Sure enough, there was. A lot of review, some new ways to look at things, etc. I still could not hold onto a pick for more than a minute before I dropped it or had to stop and re-grab. Then one of the lessons at the end of the intro material was an overview on "How to hold a guitar pick".

    I was doing it wrong. My method worked, just not well. So, what the heck, as long as I am on this journey, I may as well correct old habits and mistakes. So I started holding the pick the right way.

    [Deity]. Was. That. Hard.

    [Deity]. Is. It. Still. A. Challenge.

    I am still re-learning how to use my right hand, and how to time it with my left. However, I can play exercises now without losing my pick, but I'm still not playing as cleanly as I'd like.

    Part of the course is doing 15 minutes of "exercises" - chromatic-style runs up and strings, pentatonic trills, "muting and mashing" pentatonics, vibrato, etc. with a metronome to "keep you honest". You log your progress, and speed it up just a little bit every day. I started slow to get comfortable with the new picking style. This has really been challenging my technique for picking - and helping to regain coordination. Not really fun per se, but necessary to start to have fun again. I still don’t turn on my amp for most of this; that may be a mistake, but is good enough for now.

    I am now starting to get into improvising using the pentatonic patterns with the "blues note" flatted 5th added as a passing filler. All those solos that I could never imagine playing are starting to make sense. Just putting some fill notes in or a solo is starting to make sense. It's about time.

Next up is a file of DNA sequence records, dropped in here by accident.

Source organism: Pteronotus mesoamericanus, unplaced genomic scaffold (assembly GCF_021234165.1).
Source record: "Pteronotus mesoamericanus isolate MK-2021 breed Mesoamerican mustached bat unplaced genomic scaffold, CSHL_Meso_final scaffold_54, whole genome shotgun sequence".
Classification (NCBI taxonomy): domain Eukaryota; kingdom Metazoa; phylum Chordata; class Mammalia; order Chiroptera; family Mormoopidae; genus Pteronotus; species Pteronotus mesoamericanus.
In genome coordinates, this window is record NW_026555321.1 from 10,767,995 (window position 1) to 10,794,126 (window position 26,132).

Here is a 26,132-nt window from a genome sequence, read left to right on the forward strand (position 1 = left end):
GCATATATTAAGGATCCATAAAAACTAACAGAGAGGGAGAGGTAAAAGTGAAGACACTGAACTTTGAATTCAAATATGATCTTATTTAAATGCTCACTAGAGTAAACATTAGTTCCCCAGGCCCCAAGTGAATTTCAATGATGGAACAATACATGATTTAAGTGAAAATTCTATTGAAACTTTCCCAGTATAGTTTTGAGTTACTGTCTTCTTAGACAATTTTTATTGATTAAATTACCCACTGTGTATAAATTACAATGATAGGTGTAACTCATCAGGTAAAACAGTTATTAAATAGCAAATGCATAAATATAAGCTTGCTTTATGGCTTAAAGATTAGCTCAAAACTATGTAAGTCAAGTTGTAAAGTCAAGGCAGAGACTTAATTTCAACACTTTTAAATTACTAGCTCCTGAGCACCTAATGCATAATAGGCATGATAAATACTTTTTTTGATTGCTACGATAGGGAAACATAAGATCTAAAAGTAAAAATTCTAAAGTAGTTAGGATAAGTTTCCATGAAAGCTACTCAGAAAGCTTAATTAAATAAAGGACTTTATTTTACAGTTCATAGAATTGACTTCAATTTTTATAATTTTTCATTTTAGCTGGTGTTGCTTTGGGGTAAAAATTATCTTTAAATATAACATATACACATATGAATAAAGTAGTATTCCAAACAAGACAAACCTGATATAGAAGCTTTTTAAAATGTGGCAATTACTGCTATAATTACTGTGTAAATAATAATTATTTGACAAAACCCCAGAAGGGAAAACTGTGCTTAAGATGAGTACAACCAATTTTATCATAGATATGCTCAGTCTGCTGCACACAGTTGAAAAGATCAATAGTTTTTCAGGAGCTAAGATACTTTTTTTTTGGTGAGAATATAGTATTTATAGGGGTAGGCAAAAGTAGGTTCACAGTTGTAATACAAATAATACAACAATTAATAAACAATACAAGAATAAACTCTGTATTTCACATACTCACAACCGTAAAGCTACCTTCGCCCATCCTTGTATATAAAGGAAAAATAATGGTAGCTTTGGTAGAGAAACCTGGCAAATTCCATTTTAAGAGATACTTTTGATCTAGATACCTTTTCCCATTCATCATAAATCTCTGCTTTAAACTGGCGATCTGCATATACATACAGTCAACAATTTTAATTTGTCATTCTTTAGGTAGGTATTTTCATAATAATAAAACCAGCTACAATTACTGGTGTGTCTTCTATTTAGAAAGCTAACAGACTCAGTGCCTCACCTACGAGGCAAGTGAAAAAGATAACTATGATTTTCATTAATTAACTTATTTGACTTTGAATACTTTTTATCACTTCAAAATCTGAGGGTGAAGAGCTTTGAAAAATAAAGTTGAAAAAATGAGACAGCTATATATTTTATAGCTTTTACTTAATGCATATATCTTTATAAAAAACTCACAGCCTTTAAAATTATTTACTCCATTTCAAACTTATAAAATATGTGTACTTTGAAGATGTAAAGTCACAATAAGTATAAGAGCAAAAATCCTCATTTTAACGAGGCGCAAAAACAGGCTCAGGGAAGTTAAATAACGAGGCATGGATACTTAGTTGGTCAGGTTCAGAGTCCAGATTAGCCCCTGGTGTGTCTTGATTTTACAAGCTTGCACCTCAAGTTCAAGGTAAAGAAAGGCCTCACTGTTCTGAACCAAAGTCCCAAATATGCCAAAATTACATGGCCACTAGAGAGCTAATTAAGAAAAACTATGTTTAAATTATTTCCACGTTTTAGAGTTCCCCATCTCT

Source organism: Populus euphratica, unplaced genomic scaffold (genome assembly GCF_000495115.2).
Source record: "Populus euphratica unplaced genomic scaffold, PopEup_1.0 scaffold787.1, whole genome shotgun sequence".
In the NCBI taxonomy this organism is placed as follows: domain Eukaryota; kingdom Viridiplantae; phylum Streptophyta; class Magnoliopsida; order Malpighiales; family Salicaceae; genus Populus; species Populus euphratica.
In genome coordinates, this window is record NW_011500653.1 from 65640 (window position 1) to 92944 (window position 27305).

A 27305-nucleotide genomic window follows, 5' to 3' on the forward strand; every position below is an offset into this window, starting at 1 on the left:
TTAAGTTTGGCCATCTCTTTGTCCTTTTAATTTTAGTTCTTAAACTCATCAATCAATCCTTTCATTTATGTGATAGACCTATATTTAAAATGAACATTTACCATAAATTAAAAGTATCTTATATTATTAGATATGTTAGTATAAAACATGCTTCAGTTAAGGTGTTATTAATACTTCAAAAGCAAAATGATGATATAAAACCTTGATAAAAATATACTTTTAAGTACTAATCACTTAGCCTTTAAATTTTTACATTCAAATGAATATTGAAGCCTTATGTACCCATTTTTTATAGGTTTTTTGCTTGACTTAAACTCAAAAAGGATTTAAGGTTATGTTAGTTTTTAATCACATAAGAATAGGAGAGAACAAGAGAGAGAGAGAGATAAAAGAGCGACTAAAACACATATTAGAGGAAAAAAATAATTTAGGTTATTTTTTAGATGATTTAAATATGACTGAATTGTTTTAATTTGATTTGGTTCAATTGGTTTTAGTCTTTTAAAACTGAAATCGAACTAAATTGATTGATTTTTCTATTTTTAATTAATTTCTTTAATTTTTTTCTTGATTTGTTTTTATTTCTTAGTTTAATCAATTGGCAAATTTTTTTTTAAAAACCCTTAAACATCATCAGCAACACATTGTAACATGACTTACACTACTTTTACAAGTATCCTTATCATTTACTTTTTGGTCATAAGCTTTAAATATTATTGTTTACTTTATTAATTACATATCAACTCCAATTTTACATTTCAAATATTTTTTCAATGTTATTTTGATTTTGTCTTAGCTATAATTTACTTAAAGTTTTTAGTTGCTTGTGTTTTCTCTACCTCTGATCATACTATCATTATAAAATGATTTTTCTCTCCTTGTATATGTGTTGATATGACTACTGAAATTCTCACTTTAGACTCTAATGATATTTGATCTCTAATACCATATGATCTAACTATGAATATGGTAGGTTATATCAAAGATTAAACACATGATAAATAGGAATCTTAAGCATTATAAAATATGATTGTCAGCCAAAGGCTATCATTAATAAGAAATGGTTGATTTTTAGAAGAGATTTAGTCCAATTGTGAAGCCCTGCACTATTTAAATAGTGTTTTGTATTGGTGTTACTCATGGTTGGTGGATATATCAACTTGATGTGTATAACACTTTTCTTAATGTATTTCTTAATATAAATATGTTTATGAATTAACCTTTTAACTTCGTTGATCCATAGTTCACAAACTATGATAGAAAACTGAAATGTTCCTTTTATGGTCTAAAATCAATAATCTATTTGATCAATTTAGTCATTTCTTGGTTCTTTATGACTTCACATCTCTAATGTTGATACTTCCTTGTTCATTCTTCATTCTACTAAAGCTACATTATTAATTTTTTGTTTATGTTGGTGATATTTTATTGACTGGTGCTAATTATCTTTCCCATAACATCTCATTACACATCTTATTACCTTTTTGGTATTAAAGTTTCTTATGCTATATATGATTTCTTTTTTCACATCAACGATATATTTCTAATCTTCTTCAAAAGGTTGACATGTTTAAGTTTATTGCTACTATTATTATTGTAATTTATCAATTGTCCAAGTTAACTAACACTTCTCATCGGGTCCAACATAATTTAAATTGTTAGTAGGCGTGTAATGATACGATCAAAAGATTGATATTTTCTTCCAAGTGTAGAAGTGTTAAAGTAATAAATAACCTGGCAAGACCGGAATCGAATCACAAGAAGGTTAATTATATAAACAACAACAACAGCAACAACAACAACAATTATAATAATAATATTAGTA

None of that would work with major scales; well, at least I would not been able to make that leap. I guess I can “hear” what is going on, but just could never put it into the context of the guitar neck. Now I hear a solo, and can start to understand the offshoot of a pentatonic and how all that works. I am one of those people that need to understand how something works before applying it. I often need a longer start-up time, then once the foundation is there, I can make quick progress.

    It has been tough re-learning technique after 40 years. It has been tough pushing myself, after 12 hours of tech work, then preparing and cleaning up after meals, to pull out the guitar and practice technique and not "play". But, it is helping - a lot. Even if I am not getting to it every day.

    A lot of this I should have learned decades ago - I just never did. Pull out a guitar, bang a few riffs, put it back down. Bad habits, but ones that kept me sane many times when I wanted to do harm to an employer.

    So, where do I go from here? I don't know. "Learn to play", then maybe find some people to get together and play for fun? Maybe join a band? What do I do when I am on-call? Why am I worrying about this now?

    Is anyone else going through this, or am I the only pretender here? (Yeah, I know I’m not, but...)
     
  2. telemnemonics

    telemnemonics Doctor of Teleocity Ad Free Member

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    Time time time is of the essence!
    Damn it sucks to need to start over but it's beautiful to start over nonetheless!

    Running off to work and will try to read your whole post when I get there, but wanted to post that I just today set up hi hats, ride cymbal and snare in my garage and sat down and recorded a few minutes "re-learning" drums.
     
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  3. Tim S

    Tim S Tele-Holic